Tapped Tap Dances a Satire on Surveillance Society, Sluggishly

Siciliano and Hinders. Photo by Evan Hanover.
Siciliano and Hinders. Photo by Evan Hanover.

Tapped, a Treasonous Musical Comedy, is a frothy approach to political satire, featuring tap dancing spies and snitches, a six-piece live band, and songs with refrains like “Everybody loves a whistleblower,” “Your secrets are safe with us” and “The best place to be in Russia is the airport.” Tapped is the brainchild of Jed Levine (book and lyrics) and Brad Kemp (music). Director Molly Todd Madison keeps the action going, but it varies from lively to sluggish. The three need to work together to cut the 180-minute production in half. An editor’s pen would be their best prop.

Forth Story Productions, which staged a similar version of Tapped last fall, fills the stage with an ensemble of 16 performers, including six actors who play the key characters. Tapped tells the story of Mary Peters, an NSA analyst (Laureen Siciliano), who idolizes Sandra Bullock and falls in love with a whistleblower, Steve Palardi (Max Hinders). Frustrated by her NSA job and boss, Mary decides to throw in her lot with the whistleblower. The pair takes a flash drive full of documents to meet Wikileaks boss, Juliana (Jenna Steege, playing Julian Assange as a Swiss female sexpot). The lovers’ plan is to go to Lithuania after their meeting in Moscow with Juliana, but instead they are detained and spend two months in the Moscow airport with its minimal amenities (leading to excessive jokes about people smelling bad and needing a shower).

Among the dance silliness is Juliana’s “Swiss Bitch,” in black leather with three male dancers, leather-clad and should-be-more-clad. Juliana doesn’t hesitate to describe her country. “I’m Swiss and we have no sense of humor” and “Apologizing is difficult for a Swiss, because we are so rarely wrong.” (This reviewer is half Swiss and we Swiss rarely get any attention, so at least we’re noticed here, even if clumsily.)

Siciliano does a believable job as Mary and Steege is just enough over-the-top to still be funny as Juliana. Hinders is naive and earnest as Steve. Among the ensemble, Mikey Mulhearn stands out as a terrific dancer, rifle and flag spinner. Most of the performers and the performance are lackluster, however.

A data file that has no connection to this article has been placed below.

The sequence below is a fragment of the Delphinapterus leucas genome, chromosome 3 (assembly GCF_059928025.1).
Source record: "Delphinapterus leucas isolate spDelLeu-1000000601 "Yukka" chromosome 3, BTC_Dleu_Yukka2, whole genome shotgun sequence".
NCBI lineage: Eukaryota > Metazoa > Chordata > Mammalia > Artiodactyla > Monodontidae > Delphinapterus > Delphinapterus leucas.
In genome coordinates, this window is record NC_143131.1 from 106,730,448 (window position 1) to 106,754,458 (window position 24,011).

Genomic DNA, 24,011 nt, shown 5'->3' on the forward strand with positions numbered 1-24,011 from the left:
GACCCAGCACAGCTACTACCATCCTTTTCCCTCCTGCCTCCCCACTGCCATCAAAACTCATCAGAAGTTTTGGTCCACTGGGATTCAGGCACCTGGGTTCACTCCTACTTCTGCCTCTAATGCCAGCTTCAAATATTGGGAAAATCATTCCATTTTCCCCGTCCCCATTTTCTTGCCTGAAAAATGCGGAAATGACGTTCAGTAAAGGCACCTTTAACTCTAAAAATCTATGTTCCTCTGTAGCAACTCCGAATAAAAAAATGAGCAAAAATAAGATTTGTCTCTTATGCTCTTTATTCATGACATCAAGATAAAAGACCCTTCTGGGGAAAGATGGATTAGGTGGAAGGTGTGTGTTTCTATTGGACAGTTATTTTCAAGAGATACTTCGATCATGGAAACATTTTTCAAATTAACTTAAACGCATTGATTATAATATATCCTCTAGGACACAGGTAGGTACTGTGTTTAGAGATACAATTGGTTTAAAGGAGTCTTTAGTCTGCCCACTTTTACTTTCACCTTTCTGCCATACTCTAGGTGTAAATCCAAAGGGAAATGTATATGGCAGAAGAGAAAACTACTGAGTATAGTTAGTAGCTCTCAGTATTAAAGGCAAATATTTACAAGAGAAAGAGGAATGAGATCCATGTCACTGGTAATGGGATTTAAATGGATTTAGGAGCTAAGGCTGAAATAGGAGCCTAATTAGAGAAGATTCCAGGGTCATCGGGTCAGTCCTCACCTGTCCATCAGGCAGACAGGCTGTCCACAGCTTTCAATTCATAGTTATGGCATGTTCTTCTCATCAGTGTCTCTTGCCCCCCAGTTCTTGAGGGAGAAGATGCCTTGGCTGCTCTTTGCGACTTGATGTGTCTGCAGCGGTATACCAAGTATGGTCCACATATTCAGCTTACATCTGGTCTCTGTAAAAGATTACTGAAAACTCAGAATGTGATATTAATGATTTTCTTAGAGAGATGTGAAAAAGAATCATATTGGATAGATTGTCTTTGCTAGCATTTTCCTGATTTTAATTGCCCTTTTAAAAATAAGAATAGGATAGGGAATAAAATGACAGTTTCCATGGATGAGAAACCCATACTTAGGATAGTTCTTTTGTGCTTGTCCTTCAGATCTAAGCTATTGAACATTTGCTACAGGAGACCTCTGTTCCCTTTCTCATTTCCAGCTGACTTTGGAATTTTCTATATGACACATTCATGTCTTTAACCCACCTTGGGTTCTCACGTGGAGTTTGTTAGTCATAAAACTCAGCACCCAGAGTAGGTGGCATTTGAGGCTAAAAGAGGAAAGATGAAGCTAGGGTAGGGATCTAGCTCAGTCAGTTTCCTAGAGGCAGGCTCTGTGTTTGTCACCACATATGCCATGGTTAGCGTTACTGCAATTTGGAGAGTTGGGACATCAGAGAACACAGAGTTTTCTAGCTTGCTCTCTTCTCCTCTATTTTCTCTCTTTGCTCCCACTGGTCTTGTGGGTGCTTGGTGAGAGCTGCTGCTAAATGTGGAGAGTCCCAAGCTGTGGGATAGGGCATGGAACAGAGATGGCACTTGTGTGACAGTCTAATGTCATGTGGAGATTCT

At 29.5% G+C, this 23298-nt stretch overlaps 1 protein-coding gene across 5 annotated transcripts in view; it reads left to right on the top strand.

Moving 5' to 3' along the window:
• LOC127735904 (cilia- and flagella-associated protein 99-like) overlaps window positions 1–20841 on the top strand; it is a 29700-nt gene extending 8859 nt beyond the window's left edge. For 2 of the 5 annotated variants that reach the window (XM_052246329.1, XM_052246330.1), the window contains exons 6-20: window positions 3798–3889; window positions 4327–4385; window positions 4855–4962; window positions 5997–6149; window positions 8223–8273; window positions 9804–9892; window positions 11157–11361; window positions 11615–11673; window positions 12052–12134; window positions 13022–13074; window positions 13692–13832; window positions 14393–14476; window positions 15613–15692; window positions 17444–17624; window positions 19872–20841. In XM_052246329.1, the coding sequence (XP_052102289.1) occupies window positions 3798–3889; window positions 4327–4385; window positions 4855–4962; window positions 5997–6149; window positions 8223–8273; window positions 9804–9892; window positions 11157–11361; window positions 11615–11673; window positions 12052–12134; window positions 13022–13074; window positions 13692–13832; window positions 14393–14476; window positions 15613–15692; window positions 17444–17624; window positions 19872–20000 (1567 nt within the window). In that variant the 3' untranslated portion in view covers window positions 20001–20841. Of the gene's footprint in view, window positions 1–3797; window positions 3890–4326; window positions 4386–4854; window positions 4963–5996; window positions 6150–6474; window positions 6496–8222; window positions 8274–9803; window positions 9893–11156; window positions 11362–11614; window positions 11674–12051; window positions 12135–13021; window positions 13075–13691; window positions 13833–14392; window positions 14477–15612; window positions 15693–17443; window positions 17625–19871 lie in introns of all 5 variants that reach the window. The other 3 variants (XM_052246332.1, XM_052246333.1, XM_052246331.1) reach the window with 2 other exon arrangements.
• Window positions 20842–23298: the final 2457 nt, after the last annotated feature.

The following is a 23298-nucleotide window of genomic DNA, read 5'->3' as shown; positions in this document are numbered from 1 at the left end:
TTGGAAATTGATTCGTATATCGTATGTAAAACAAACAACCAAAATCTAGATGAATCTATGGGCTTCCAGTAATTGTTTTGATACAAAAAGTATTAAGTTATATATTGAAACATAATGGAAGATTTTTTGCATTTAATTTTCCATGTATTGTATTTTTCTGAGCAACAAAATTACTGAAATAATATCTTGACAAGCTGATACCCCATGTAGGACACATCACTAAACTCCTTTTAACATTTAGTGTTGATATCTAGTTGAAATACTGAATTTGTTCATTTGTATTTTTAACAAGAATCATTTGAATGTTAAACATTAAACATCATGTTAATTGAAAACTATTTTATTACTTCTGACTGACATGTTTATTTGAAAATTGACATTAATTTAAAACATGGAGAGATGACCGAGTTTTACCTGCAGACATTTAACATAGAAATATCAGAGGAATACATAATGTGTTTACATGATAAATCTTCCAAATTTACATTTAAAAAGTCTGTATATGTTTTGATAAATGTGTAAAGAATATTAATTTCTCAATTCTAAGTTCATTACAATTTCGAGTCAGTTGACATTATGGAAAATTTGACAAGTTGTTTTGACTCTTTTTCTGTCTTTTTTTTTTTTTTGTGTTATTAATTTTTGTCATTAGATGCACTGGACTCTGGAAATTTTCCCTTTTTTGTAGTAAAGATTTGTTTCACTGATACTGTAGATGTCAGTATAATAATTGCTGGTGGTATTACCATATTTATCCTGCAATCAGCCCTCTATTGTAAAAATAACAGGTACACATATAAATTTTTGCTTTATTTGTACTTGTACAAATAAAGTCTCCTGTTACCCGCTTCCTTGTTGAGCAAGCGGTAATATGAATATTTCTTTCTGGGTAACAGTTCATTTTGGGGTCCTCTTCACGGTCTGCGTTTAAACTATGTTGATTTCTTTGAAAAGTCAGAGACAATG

Tapped disappoints in its lame satire of our NSA/FBI/CIA obsession with surveillance. The problem is real and deserves a better presentation: Biting and sarcastic rather than clichéd and stereotyped. The funny pop culture references don’t save it. There’s not enough political substance to justify the length.

Technically, Tapped has rough edges too. The sound engineer needs to do a thorough sound check to balance out performers’ voices; some are far too loud and some too soft. The very wide stage in this small venue spreads out the action too much, and Annamarie Giordano’s simple scene design isn’t simple enough; it still requires too much furniture moving.

Tapped: A Treasonous Musical Comedy runs through July 3 at Theater Wit with performances Thursday-Sunday. Tickets for $35 can be bought online or by calling 773-975-8150.

Nancy S Bishop
Nancy S Bishop

Nancy S. Bishop is publisher and Stages editor of Third Coast Review. She’s a member of the American Theatre Critics Association and a 2014 Fellow of the National Critics Institute at the Eugene O’Neill Theater Center. You can read her personal writing on pop culture at nancybishopsjournal.com, and follow her on Twitter @nsbishop. She also writes about film, books, art, architecture and design.

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